The FTSE 100 currently offers an average dividend yield of 3.03%. So in general, FTSE 100 income stocks can offer me a better place to generate money than other alternatives (such as a Cash ISA). Of course, not all FTSE 100 stocks currently pay out a dividend. Also, depending on the alternative, I might be able to generate a higher yield by taking on more risk. For me, I like the risk/reward ratio of getting income from stocks, and am aiming to get to £10k a year from this investment strategy.
Getting income from FTSE 100 stocks
Before I get to the £10k specifically, I think it’s important to to look at the metrics behind getting income from FTSE 100 stocks.
I want to ensure that the dividends I receive are spaced out. Getting a lump sum of £10k once a year is handy, but for my cash flows needs I’d much prefer to receive payments on a quarterly (or even monthly) basis. I can achieve this by holding a portfolio of FTSE 100 income stocks, instead of just one or two.
In this way, companies will pay dividends at different points during the year. By owning enough companies, I can ensure that my payment stream is regular, which fits in with my aim a lot better.
Another metric that’s important to me is to ensure I don’t have to buy and sell FTSE 100 income stocks regularly due to dividend cuts. This would not only increase my transaction fees, but also create more work for me. I’d have to find another stock to replace the one that has cut the dividend.
What can I do to prevent this? Well there isn’t a perfect solution, as some issues pop up unexpectedly. One point I do like doing is checking the dividend cover of a company. This shows me how much its earnings cover the dividend. It’s a simple ratio but a powerful one. For example, if I see the dividend cover is below one (that is, its earnings don’t cover its dividend), then I’ll probably stay away from it, even if the yield is very attractive!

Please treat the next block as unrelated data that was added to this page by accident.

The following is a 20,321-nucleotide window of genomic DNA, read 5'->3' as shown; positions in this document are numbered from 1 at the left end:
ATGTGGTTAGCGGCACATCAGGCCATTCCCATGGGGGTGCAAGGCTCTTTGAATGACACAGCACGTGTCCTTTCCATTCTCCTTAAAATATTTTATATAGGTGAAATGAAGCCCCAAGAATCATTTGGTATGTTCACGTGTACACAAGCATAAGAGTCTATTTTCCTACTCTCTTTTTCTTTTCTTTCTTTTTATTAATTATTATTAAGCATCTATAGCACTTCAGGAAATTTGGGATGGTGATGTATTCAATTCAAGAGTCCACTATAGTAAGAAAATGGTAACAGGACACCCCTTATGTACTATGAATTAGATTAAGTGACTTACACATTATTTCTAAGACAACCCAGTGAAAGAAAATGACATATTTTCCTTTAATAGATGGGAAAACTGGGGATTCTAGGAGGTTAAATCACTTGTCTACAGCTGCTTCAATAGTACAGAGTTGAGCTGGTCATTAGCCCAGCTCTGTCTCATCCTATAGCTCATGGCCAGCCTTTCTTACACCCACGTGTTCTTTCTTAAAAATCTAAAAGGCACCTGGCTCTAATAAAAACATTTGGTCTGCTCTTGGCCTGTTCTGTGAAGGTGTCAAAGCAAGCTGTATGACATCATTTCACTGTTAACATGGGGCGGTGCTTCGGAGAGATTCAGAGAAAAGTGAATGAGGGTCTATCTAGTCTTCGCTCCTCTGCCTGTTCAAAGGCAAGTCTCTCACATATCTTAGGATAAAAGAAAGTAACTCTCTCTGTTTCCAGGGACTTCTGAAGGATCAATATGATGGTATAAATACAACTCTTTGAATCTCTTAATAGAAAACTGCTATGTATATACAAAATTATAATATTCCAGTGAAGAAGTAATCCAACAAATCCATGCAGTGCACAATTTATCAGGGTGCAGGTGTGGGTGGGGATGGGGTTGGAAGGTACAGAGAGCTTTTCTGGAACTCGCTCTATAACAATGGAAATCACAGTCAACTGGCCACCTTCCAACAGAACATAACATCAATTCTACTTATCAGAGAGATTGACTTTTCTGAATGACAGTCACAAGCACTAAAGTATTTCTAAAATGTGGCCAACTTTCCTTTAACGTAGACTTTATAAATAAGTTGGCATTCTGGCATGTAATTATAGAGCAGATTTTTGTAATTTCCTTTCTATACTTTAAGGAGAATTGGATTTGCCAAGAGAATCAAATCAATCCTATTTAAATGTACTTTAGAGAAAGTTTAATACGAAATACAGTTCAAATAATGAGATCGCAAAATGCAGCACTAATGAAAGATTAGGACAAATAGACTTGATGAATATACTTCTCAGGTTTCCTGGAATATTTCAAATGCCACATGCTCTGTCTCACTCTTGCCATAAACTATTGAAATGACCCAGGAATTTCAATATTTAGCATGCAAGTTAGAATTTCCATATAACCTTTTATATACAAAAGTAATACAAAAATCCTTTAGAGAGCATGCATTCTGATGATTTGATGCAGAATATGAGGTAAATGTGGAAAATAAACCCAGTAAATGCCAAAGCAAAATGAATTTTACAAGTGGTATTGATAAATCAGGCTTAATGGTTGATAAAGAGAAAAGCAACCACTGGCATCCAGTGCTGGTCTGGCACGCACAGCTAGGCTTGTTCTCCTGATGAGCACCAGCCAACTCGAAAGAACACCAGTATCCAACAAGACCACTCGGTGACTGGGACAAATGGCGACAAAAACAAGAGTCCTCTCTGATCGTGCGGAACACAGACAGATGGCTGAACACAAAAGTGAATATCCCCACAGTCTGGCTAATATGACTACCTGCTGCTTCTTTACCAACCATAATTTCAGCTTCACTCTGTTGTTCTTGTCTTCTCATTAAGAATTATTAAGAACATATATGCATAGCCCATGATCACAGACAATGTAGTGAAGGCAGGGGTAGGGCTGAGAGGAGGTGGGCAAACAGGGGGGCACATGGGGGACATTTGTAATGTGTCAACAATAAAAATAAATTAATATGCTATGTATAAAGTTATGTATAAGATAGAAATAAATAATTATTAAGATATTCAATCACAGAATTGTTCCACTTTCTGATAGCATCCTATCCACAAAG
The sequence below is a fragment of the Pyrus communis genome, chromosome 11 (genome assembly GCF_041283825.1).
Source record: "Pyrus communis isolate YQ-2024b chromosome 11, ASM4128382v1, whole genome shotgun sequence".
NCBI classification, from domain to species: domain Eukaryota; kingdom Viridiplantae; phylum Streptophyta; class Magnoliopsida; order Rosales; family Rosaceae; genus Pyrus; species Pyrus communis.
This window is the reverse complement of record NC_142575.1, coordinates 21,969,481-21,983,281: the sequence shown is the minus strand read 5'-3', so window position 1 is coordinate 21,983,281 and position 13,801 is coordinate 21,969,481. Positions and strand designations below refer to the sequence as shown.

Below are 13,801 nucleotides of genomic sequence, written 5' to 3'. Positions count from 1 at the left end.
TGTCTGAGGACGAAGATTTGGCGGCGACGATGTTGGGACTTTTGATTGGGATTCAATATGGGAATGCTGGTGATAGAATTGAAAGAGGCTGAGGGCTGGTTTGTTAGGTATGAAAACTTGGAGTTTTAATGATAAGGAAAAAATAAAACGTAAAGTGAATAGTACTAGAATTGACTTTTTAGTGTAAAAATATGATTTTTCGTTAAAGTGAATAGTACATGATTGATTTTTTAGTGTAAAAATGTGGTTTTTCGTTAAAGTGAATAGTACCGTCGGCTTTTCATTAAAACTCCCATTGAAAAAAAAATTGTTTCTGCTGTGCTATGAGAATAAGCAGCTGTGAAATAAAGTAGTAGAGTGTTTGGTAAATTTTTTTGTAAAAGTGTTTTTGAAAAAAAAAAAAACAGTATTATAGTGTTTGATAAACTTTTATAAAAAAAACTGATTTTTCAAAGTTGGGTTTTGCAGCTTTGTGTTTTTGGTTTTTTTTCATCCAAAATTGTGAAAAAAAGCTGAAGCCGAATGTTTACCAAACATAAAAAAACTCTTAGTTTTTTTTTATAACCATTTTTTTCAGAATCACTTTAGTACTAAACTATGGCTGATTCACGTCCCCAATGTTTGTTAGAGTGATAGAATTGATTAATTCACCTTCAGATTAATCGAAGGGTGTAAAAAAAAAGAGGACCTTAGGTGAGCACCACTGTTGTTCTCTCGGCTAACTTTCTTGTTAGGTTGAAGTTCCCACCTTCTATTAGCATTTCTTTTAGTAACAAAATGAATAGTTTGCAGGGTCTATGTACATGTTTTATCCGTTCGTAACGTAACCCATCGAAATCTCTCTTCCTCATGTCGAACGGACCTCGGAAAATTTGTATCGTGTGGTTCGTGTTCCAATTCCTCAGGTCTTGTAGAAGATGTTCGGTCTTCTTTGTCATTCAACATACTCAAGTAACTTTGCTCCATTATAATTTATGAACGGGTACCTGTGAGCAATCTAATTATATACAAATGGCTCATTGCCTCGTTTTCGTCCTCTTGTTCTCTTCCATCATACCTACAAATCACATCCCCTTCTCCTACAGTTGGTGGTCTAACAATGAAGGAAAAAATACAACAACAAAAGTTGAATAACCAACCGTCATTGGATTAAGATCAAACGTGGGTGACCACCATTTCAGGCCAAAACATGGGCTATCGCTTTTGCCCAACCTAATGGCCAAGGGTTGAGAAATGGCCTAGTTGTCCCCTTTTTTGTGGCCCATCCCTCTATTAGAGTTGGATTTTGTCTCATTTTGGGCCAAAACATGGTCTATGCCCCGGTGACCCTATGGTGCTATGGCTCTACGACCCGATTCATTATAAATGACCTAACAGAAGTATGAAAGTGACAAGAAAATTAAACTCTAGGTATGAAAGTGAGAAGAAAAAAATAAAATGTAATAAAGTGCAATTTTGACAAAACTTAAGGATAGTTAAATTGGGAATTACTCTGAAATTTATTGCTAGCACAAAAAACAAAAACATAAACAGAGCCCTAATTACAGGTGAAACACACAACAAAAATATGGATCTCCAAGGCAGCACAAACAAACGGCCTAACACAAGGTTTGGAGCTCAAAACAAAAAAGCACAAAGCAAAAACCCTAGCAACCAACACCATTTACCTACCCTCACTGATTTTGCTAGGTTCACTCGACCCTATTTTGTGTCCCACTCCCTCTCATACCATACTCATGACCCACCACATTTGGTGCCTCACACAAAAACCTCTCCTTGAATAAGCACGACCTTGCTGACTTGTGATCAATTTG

How can I make £10k a year?
Let’s now turn to the numbers to get to £10k a year from FTSE 100 income stocks. I need to assume a dividend yield for this. I’m going to use one example with the average yield of circa 3%, and another one with a higher yield of 6%. This higher yield can be obtained by being selective in the stocks I choose to buy.
If I wanted to get this passive income starting right away, I’d need to invest either £333k (3%) or £166k (6%). Both are sizeable lump sums to put to work, so I need another option.
By putting away £1,000 a month and reinvesting the dividends I initially receive, it would take me pretty much bang on 20 years to reach my target. This is with the 3%-yielding stocks. With 6%, the timeframe needed would decrease by a decade! This shows the power of a higher yield over time.
Of course, I could also lose my money and there’s no denying that stocks carry greater risk alongside their rewards. But overall, I think FTSE 100 income stocks can help me on the way to a healthy and sustainable stream of dividends.
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jonathansmith1 has no position in any of the shares mentioned. The Motley Fool UK has no position in any of the shares mentioned. Views expressed on the companies mentioned in this article are those of the writer and therefore may differ from the official recommendations we make in our subscription services such as Share Advisor, Hidden Winners and Pro. Here at The Motley Fool we believe that considering a diverse range of insights makes us better investors.